Now this is what I call an anthology horror film; Brian Dorton’s collaboration with three directors amounts to a mature, complex, and terrifying series of short horror segments. And though the budget is low, the directors use the chance to explore the human monster, rather than mythical ghouls and goblins. There’s nothing scarier than the evil humanity is capable of, and “The Horror Network Vol. 1” is a fantastic display of talents, exploring the humanity collapsing in on itself in five incredible tales of horror. If any indie horror film deserves distribution, it’s “The Horror Network Vol. 1,” an anthology horror film that will appeal to horror fans that appreciate subtext, and ambiguity.
The film begins with a boom called “3:00am” a brutally scary short by Lee Matthews. Filmed on one location, “3:00am” is a movie dependent on sound design and darkness, and Matthews’ direction matched with the amazing score make “3:00am” a sign of events to come. Filled with ambiguity and a creepy final scene, “3:00am” centers on a young woman who retreats to a cabin for a getaway and realizes she’s not alone. Plagued with odd calls, and weird sounds, she’s cornered by her fear and victimized. I loved the way the narrative unfolded with “3:00am,” and it’s a brilliant way to open the compilation. “Edward” directed by Joseph Graham is another small scale tale about human horror, involving a psychiatrist seeking to help a young man with mental health issues involving an uneasy fixation on his mother and murderous urges. As the psychiatric session continues, the doctor soon realizes the young man’s claims of dual identities and personal demons may not be simple excuses for his violent instincts.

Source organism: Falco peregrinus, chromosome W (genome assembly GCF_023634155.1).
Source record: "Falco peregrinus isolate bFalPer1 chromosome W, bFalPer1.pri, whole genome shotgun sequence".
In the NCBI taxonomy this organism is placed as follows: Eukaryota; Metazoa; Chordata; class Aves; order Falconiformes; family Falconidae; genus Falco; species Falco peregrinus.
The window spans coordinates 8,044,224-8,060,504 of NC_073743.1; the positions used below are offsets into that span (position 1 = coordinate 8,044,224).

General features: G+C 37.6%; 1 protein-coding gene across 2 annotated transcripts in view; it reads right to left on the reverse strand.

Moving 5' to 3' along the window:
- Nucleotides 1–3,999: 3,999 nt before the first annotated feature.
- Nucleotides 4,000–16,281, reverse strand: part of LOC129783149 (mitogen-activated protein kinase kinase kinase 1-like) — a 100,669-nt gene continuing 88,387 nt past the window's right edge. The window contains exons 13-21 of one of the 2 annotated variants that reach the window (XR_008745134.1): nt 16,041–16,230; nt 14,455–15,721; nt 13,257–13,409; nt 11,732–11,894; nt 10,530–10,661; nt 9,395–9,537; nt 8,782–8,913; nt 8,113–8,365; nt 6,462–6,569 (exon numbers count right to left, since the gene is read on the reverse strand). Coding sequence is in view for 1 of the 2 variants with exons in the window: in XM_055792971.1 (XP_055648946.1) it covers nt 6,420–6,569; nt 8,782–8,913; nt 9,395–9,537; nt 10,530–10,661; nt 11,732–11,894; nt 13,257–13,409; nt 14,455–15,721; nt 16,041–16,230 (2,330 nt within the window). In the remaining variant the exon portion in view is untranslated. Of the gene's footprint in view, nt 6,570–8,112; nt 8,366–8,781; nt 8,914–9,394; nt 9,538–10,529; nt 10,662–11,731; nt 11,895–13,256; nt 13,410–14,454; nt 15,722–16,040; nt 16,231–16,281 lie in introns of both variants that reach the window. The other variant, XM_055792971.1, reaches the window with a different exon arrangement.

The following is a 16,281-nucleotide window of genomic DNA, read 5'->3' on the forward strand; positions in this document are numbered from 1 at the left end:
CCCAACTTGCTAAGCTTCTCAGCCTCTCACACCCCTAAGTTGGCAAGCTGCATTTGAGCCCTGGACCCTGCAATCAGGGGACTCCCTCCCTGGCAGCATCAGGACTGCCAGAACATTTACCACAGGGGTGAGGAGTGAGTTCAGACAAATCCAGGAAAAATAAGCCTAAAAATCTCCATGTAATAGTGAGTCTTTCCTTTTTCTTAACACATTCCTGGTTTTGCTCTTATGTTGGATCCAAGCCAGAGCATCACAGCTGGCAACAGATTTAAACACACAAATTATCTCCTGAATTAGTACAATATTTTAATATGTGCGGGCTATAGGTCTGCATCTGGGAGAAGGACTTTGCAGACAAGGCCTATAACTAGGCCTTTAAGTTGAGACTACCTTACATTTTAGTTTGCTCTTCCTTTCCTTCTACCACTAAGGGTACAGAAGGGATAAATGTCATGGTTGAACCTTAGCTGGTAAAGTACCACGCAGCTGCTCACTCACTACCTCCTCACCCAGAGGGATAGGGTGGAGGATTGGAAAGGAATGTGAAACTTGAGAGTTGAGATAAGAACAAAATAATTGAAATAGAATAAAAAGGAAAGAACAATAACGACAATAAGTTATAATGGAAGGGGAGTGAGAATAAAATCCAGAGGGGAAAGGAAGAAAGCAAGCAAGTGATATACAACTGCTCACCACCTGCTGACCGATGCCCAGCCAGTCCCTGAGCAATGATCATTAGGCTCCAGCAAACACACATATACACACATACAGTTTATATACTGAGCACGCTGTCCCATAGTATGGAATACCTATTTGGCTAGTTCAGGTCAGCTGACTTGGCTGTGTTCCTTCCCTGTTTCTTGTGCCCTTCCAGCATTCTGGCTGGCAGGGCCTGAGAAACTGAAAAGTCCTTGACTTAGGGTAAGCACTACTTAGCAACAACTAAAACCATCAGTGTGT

The performances from both actors are pitch perfect, and the special effects involved with the ultimate unraveling is grotesque and oozing symbolism. The best of the bunch is “The Quiet,” the ultimate story of paranoia and hysteria centering on a young deaf girl. After riding home from school, she is set to meet her mother at a bus stop, but leaves her phone behind. Tasked with walking home, she’s soon followed by a driver in a large blue truck who is persistent on tailing her on her way home. Filled with fear, the young girl seeks escape in to the woods resulting in a great cat and mouse game with her assailant. The cinematography in this segment is superb, as director Matthews turns a beautiful scenic area in the country in to a dangerous ground for a fight for survival against an unknown stalker. I guessed the ending early on, but that doesn’t detract from what is an excellent example of what happens when we’re vulnerable and allow our imagination to control us.
“Merry Little Christmas” is the segment I had a difficult time sitting through, if only for being so brutally disturbing and bleak. Set during Christmas Eve, a young mother is preparing her daughter for a Christmas get together, and her abusive husband runs a rampage of anger after feeling slighted by his inability to find shaving cream. If you can stomach the vicious depictions of spousal abuse and rape, “Merry Little Christmas” is a remarkable look at the long lasting effects of familial violence. The make up and prosthetics from Inside FX is masterful, and the editing makes the narrative seamless. Finally, “The Deviant One” from director Brian Dorton is a well placed book end that defines the entirety of “The Horror Network” in a nutshell. Centered on a man who lives his life by the bible word for word, the final segment is a sickening and interesting look at the demented passages of a very hallowed book. “The Horror Network” is a wonderful and stellar horror anthology. If you’re a horror fan that loves brain food with their tales of terror, Brian Dorton’s collaboration with other fine directors is a must watch.